Yes, assuming you are already registered, you may make a request in person or in writing to the Supervisor of Election to provide you with a Vote-by-Mail (formerly absentee) ballot.[1] “Vote-by-Mail” refers to voting a ballot received by mail or picked up by or for a voter who is unable or un-willing to go to the polls to vote during early voting or Election Day. You do not have to be absent from the county or have an excuse to request a Vote-by-Mail ballot. When you receive your ballot, follow the ballot instructions carefully to ensure that your ballot is properly completed, returned timely, and counted. A Vote-by-Mail ballot must be received by the Supervisor of Elections for the county in which you are registered no later than 7 p.m. on Election Day.[2] Additionally, please keep in mind that, as a convenience to voters, Florida has allowed early voting throughout the State since 2004.[3] Early voting begins on the 10th day before an election that contains a state or federal race and ends on the 3rd day before an election. Early voting may be held for a maximum of 12 hours, but no less than 8 hours per day. Your Supervisor of Elections may hold early voting for elections that are not held in conjunction with state or federal elections, at his or her discretion.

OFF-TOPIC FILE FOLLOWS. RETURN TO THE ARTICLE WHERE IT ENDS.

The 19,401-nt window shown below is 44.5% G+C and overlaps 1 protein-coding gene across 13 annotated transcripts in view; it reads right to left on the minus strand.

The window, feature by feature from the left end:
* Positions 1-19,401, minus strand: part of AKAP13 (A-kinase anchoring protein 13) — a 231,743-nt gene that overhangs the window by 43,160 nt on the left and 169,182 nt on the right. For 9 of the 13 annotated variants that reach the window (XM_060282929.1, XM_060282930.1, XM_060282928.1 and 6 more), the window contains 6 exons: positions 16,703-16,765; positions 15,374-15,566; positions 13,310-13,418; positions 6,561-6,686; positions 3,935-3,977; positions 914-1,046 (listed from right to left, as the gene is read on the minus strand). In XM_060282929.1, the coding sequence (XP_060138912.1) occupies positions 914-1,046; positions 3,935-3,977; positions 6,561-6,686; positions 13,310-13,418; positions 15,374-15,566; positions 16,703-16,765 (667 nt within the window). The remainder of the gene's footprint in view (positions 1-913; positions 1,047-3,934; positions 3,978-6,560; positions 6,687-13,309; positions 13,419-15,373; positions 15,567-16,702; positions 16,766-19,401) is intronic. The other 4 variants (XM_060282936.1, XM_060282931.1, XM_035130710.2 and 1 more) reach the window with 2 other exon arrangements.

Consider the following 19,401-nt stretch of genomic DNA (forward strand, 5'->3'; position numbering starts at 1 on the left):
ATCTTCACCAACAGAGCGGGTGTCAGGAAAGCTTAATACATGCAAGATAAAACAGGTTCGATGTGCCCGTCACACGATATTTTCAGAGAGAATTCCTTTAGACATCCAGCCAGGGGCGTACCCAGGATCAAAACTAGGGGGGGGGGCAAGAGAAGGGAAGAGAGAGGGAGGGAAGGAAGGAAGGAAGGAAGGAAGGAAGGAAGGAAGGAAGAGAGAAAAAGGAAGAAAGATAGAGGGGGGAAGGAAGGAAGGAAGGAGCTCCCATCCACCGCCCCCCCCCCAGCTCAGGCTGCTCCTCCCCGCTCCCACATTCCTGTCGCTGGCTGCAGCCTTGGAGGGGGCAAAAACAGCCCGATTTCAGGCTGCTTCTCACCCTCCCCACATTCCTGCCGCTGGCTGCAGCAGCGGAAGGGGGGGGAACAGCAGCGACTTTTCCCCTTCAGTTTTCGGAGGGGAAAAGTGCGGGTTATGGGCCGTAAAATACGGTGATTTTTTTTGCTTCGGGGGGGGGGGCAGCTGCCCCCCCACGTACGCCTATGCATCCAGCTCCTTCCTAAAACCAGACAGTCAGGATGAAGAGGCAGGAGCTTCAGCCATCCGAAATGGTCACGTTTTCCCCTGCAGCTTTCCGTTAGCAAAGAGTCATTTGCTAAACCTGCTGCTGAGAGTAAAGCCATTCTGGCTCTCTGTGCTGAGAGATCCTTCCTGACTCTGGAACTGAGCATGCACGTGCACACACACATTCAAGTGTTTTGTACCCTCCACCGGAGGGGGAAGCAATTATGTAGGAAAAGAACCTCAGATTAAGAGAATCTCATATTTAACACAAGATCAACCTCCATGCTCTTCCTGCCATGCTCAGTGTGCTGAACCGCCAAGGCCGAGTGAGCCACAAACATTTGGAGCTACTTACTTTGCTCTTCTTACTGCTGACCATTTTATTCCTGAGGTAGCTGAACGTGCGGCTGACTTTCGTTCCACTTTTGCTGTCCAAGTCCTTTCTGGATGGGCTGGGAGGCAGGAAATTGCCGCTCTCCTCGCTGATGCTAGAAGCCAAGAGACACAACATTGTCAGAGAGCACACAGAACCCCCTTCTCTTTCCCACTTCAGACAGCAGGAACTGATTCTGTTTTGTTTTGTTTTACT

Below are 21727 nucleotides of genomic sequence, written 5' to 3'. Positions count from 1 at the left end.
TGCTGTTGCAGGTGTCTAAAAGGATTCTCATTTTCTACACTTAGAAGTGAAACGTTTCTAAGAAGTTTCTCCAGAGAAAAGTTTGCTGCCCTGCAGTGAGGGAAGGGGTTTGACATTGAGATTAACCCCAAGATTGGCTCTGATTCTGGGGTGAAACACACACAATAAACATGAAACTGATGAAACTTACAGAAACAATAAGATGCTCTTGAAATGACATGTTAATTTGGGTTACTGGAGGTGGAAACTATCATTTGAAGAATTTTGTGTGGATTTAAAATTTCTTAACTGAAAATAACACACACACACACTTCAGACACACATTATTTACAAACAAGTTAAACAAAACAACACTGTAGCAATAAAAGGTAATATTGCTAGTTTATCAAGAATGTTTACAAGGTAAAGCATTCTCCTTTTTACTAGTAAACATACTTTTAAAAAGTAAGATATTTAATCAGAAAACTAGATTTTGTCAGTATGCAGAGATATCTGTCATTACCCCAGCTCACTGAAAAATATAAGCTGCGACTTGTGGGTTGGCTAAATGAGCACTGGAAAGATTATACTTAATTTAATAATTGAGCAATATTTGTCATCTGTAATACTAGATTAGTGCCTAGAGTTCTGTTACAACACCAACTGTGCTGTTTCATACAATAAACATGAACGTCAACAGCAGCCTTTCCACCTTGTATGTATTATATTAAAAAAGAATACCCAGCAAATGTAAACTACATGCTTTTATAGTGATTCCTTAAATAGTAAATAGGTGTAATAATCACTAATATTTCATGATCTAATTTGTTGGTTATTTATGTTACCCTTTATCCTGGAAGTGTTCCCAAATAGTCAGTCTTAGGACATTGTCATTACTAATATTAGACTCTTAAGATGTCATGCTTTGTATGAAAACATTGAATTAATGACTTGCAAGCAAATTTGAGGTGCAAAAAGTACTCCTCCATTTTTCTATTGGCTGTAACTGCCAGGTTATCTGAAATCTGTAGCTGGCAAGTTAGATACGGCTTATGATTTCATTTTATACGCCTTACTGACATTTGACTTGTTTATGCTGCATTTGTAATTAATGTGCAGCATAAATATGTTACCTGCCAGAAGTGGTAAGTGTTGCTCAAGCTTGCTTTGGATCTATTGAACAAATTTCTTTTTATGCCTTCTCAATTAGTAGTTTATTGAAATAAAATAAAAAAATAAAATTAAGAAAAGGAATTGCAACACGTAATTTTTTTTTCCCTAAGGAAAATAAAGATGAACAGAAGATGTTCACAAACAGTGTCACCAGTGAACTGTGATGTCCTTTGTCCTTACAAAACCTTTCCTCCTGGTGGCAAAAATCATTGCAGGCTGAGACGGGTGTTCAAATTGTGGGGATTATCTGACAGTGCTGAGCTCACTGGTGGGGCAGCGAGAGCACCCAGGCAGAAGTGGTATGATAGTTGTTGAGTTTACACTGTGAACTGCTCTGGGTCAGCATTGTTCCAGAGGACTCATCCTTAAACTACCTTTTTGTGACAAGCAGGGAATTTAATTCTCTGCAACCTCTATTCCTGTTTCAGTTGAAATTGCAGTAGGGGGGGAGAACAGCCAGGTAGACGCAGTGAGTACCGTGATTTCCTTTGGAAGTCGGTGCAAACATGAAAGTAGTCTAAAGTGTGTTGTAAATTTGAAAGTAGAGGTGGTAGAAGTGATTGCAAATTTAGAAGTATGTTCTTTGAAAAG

Remember, Florida is a closed primary state. If you wish to vote in a partisan primary election, you must be a registered voter in the party for which the primary is being held.[4] All registered voters, regardless of party affiliation, can vote in a primary election 1) for nonpartisan candidates, 2) on local referendum questions, and 3) for partisan races if all candidates for an office have the same party affiliation and the winner of the primary election will not face any opposition in the general election.[5]

[1] § 101.62, Fla. Stat.

[2] §§101.65, 101.69, 101.6103, and 101.657, Fla. Stat.

[3] §101.657, Fla. Stat.

[4] §101.021, Fla. Stat.

[5] Fla. Const. Art. VI, § 5